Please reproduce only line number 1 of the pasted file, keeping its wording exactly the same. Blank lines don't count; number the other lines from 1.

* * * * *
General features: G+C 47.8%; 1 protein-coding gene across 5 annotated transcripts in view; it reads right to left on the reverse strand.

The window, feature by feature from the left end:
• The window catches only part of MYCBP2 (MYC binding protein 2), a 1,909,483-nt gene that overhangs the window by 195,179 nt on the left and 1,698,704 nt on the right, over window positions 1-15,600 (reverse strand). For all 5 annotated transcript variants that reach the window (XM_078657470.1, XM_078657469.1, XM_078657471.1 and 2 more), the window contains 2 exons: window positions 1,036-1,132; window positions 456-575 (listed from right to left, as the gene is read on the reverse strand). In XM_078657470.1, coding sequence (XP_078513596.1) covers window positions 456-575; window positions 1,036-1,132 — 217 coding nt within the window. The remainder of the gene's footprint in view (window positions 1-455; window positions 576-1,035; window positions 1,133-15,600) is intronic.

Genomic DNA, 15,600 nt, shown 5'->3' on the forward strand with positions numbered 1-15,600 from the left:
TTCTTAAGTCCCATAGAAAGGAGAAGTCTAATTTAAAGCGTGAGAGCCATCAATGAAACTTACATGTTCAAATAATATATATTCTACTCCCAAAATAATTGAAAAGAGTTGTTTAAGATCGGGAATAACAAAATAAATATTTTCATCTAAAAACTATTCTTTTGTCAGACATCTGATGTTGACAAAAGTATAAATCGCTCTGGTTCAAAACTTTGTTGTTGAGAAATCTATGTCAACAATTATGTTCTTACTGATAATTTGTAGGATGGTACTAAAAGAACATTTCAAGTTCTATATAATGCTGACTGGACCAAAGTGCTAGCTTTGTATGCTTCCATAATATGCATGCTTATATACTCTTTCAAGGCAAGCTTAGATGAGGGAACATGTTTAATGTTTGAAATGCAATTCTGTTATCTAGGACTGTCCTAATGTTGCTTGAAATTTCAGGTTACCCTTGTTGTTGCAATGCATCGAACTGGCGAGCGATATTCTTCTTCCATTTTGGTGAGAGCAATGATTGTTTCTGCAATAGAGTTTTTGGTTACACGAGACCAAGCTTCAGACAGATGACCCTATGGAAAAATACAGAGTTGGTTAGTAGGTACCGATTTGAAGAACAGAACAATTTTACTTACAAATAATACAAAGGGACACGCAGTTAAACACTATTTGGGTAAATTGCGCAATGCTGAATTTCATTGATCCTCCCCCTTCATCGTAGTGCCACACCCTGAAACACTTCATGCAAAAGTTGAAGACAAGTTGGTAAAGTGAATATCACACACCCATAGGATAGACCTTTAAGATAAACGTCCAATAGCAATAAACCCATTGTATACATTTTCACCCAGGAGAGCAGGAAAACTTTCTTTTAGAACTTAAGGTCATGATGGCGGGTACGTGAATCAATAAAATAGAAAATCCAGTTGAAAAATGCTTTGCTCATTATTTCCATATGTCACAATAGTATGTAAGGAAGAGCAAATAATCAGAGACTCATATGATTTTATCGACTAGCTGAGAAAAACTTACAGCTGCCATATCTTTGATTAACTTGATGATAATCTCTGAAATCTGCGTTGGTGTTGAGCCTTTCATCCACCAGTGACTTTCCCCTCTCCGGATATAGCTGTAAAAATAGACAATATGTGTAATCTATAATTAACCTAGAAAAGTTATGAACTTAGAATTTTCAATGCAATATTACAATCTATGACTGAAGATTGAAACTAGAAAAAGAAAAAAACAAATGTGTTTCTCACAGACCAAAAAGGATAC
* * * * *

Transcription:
General features: G+C 47.8%; 1 protein-coding gene across 5 annotated transcripts in view; it reads right to left on the reverse strand.